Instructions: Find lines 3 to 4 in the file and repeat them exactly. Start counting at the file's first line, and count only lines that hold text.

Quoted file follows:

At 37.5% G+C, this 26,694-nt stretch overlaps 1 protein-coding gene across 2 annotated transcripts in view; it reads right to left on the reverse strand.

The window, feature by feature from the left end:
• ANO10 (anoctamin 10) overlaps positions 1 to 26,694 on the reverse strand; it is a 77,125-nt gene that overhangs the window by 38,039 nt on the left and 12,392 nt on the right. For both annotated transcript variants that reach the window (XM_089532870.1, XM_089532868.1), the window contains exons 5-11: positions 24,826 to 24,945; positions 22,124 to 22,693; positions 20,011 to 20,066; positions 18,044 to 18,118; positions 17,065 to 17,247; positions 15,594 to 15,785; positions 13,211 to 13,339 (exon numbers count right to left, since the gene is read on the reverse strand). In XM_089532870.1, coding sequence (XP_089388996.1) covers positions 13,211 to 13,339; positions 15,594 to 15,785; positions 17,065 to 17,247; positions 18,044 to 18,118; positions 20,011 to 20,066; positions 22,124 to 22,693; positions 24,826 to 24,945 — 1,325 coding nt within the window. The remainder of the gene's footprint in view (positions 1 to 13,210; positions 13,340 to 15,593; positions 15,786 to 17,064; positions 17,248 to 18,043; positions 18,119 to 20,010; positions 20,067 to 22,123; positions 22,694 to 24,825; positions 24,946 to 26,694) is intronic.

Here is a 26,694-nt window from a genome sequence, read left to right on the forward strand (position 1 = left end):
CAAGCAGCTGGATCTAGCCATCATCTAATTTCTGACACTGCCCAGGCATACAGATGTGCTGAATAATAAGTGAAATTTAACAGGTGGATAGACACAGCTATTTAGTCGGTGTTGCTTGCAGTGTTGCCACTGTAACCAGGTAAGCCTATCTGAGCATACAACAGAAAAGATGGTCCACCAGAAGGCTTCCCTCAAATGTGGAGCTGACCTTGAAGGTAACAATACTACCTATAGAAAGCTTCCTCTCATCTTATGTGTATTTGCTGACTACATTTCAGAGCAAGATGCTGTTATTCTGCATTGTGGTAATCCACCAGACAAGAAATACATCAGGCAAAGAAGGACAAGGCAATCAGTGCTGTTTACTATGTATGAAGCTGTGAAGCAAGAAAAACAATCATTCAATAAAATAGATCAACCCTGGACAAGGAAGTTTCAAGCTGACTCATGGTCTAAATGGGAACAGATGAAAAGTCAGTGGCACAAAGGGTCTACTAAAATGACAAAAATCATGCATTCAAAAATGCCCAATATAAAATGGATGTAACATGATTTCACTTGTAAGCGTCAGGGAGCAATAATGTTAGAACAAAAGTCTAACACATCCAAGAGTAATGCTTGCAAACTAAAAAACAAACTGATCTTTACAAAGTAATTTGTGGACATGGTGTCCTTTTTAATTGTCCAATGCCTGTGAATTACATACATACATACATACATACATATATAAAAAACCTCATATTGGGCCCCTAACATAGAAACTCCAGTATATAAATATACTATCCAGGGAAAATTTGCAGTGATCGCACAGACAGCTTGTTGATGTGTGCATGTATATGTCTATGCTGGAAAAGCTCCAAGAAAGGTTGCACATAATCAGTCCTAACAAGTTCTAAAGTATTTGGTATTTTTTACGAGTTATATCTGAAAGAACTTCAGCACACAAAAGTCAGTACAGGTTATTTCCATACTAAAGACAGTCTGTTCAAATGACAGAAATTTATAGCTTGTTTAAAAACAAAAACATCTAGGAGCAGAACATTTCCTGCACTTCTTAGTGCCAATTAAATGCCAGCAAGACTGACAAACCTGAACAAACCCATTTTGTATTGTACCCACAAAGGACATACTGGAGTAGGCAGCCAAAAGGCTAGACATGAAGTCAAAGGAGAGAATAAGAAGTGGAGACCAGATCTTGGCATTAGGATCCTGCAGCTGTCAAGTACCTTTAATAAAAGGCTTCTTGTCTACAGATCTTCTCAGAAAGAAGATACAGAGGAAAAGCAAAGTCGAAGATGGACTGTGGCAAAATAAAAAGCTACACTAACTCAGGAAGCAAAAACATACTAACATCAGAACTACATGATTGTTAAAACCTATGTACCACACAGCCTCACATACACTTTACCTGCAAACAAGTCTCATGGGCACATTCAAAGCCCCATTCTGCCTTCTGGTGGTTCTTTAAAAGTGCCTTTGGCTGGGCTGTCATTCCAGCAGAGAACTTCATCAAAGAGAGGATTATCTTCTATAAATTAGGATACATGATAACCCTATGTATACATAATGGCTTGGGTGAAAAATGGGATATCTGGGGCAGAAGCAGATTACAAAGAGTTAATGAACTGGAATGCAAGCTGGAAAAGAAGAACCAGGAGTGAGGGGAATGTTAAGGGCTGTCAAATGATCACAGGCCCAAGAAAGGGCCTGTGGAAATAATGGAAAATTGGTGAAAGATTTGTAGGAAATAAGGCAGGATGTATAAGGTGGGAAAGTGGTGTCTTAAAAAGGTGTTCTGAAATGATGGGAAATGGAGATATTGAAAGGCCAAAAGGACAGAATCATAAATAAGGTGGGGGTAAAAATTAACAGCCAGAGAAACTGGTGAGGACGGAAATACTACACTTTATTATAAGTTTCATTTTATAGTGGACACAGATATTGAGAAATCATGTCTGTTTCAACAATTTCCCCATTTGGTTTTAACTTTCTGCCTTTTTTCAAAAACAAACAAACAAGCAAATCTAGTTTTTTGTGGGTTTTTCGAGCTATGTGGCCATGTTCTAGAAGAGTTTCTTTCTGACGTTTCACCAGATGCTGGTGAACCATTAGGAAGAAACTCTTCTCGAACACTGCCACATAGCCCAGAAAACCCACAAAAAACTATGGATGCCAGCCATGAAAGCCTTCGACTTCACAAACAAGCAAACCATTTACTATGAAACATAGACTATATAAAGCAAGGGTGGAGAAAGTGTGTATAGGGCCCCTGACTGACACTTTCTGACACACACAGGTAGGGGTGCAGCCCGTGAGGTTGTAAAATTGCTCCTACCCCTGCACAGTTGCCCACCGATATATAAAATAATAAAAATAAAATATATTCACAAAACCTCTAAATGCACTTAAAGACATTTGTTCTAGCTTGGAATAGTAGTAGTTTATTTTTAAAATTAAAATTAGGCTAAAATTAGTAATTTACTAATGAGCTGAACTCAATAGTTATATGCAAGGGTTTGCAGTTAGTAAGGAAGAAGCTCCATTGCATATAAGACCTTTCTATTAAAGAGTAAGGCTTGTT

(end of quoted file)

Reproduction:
• ANO10 (anoctamin 10) overlaps positions 1 to 26,694 on the reverse strand; it is a 77,125-nt gene that overhangs the window by 38,039 nt on the left and 12,392 nt on the right. For both annotated transcript variants that reach the window (XM_089532870.1, XM_089532868.1), the window contains exons 5-11: positions 24,826 to 24,945; positions 22,124 to 22,693; positions 20,011 to 20,066; positions 18,044 to 18,118; positions 17,065 to 17,247; positions 15,594 to 15,785; positions 13,211 to 13,339 (exon numbers count right to left, since the gene is read on the reverse strand). In XM_089532870.1, coding sequence (XP_089388996.1) covers positions 13,211 to 13,339; positions 15,594 to 15,785; positions 17,065 to 17,247; positions 18,044 to 18,118; positions 20,011 to 20,066; positions 22,124 to 22,693; positions 24,826 to 24,945 — 1,325 coding nt within the window. The remainder of the gene's footprint in view (positions 1 to 13,210; positions 13,340 to 15,593; positions 15,786 to 17,064; positions 17,248 to 18,043; positions 18,119 to 20,010; positions 20,067 to 22,123; positions 22,694 to 24,825; positions 24,946 to 26,694) is intronic.

Here is a 26,694-nt window from a genome sequence, read left to right on the forward strand (position 1 = left end):